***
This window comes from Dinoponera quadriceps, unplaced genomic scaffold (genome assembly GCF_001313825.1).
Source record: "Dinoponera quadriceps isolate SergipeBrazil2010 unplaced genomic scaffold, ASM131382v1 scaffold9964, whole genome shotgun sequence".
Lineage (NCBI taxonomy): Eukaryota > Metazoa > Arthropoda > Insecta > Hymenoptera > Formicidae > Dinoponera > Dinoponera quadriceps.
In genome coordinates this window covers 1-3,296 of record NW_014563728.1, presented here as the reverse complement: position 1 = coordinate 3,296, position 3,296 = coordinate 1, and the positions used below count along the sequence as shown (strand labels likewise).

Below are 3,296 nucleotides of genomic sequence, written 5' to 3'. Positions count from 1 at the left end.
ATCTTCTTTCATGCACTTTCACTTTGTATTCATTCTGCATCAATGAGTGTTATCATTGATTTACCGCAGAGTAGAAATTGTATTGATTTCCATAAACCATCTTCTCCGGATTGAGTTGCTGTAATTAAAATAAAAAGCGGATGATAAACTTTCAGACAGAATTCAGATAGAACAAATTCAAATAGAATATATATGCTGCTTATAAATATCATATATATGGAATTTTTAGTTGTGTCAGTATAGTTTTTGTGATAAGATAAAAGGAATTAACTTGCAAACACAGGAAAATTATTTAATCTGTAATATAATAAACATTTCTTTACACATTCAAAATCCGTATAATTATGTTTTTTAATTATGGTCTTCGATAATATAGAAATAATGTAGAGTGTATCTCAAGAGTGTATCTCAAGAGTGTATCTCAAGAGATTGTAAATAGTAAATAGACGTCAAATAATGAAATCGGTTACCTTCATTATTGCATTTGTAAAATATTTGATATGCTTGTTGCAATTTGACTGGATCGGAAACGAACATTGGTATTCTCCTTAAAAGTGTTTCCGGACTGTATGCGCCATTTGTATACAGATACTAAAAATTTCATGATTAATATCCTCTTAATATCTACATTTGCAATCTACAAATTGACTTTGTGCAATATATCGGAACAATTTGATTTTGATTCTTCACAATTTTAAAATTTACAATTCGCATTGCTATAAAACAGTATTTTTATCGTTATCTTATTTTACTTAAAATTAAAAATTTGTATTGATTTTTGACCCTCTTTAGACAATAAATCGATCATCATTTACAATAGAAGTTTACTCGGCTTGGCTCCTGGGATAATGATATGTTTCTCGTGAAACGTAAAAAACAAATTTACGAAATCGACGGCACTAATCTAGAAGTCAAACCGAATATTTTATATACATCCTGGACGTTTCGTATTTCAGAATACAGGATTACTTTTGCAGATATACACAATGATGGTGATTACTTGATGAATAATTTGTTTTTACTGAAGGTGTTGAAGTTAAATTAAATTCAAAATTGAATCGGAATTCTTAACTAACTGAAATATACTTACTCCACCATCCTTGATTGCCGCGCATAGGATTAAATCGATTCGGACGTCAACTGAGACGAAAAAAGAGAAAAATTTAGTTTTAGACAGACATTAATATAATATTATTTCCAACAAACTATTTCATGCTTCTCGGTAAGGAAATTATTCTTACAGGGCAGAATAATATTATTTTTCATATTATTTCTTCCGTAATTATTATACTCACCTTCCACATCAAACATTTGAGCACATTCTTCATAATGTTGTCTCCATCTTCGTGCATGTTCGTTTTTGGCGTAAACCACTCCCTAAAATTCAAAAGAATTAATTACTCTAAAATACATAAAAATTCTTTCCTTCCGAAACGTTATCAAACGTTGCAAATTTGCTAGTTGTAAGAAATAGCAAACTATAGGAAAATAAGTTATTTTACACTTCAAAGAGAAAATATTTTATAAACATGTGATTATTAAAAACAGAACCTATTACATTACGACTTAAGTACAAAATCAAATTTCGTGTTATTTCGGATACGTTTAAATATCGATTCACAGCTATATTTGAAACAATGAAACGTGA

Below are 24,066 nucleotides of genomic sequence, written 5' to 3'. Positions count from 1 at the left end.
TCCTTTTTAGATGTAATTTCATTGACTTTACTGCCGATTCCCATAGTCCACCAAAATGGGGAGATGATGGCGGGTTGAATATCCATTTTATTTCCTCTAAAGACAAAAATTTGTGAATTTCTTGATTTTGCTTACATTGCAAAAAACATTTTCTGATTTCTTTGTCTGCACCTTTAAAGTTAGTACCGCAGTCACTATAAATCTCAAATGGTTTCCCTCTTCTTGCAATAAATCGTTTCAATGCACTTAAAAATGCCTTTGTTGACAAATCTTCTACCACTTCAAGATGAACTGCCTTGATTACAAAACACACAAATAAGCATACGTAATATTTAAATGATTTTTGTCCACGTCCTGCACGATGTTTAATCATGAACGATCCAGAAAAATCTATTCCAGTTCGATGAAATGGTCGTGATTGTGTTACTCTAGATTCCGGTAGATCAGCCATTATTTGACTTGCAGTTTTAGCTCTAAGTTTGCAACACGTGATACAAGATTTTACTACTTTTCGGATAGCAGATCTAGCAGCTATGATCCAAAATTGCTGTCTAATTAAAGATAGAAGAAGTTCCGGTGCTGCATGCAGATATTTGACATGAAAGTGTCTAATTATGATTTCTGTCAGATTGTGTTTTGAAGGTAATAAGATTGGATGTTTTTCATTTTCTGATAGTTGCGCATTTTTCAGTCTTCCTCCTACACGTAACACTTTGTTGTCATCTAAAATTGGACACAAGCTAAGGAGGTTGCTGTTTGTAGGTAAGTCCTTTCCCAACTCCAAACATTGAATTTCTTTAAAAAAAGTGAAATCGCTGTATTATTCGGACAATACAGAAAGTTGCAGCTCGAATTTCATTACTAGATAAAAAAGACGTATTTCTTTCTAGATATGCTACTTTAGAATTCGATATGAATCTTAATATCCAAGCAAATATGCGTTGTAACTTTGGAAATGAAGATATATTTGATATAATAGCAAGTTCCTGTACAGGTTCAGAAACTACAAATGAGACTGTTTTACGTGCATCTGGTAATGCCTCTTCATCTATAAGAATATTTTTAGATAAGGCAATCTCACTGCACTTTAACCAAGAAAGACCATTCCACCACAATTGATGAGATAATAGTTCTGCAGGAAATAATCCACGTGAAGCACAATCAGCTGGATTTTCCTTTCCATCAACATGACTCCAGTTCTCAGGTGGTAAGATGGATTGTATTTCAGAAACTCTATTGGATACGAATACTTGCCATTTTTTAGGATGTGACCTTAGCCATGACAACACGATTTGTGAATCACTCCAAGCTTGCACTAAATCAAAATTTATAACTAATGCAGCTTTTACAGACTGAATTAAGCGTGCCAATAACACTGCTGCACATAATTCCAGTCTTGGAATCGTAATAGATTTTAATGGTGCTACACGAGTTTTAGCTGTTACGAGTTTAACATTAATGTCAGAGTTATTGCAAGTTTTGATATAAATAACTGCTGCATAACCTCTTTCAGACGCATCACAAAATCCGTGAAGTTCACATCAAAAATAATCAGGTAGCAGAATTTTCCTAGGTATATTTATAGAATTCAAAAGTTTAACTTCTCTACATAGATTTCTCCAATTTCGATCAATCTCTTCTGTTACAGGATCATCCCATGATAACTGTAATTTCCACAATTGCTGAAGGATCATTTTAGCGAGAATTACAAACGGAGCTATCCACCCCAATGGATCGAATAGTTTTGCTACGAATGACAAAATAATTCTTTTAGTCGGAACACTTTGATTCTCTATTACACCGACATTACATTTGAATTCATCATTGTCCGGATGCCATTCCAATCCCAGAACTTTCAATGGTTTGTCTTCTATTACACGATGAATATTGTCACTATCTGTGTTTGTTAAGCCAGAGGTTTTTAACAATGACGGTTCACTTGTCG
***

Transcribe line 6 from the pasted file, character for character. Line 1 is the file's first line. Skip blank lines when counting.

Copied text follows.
ATCTTCTTTCATGCACTTTCACTTTGTATTCATTCTGCATCAATGAGTGTTATCATTGATTTACCGCAGAGTAGAAATTGTATTGATTTCCATAAACCATCTTCTCCGGATTGAGTTGCTGTAATTAAAATAAAAAGCGGATGATAAACTTTCAGACAGAATTCAGATAGAACAAATTCAAATAGAATATATATGCTGCTTATAAATATCATATATATGGAATTTTTAGTTGTGTCAGTATAGTTTTTGTGATAAGATAAAAGGAATTAACTTGCAAACACAGGAAAATTATTTAATCTGTAATATAATAAACATTTCTTTACACATTCAAAATCCGTATAATTATGTTTTTTAATTATGGTCTTCGATAATATAGAAATAATGTAGAGTGTATCTCAAGAGTGTATCTCAAGAGTGTATCTCAAGAGATTGTAAATAGTAAATAGACGTCAAATAATGAAATCGGTTACCTTCATTATTGCATTTGTAAAATATTTGATATGCTTGTTGCAATTTGACTGGATCGGAAACGAACATTGGTATTCTCCTTAAAAGTGTTTCCGGACTGTATGCGCCATTTGTATACAGATACTAAAAATTTCATGATTAATATCCTCTTAATATCTACATTTGCAATCTACAAATTGACTTTGTGCAATATATCGGAACAATTTGATTTTGATTCTTCACAATTTTAAAATTTACAATTCGCATTGCTATAAAACAGTATTTTTATCGTTATCTTATTTTACTTAAAATTAAAAATTTGTATTGATTTTTGACCCTCTTTAGACAATAAATCGATCATCATTTACAATAGAAGTTTACTCGGCTTGGCTCCTGGGATAATGATATGTTTCTCGTGAAACGTAAAAAACAAATTTACGAAATCGACGGCACTAATCTAGAAGTCAAACCGAATATTTTATATACATCCTGGACGTTTCGTATTTCAGAATACAGGATTACTTTTGCAGATATACACAATGATGGTGATTACTTGATGAATAATTTGTTTTTACTGAAGGTGTTGAAGTTAAATTAAATTCAAAATTGAATCGGAATTCTTAACTAACTGAAATATACTTACTCCACCATCCTTGATTGCCGCGCATAGGATTAAATCGATTCGGACGTCAACTGAGACGAAAAAAGAGAAAAATTTAGTTTTAGACAGACATTAATATAATATTATTTCCAACAAACTATTTCATGCTTCTCGGTAAGGAAATTATTCTTACAGGGCAGAATAATATTATTTTTCATATTATTTCTTCCGTAATTATTATACTCACCTTCCACATCAAACATTTGAGCACATTCTTCATAATGTTGTCTCCATCTTCGTGCATGTTCGTTTTTGGCGTAAACCACTCCCTAAAATTCAAAAGAATTAATTACTCTAAAATACATAAAAATTCTTTCCTTCCGAAACGTTATCAAACGTTGCAAATTTGCTAGTTGTAAGAAATAGCAAACTATAGGAAAATAAGTTATTTTACACTTCAAAGAGAAAATATTTTATAAACATGTGATTATTAAAAACAGAACCTATTACATTACGACTTAAGTACAAAATCAAATTTCGTGTTATTTCGGATACGTTTAAATATCGATTCACAGCTATATTTGAAACAATGAAACGTGA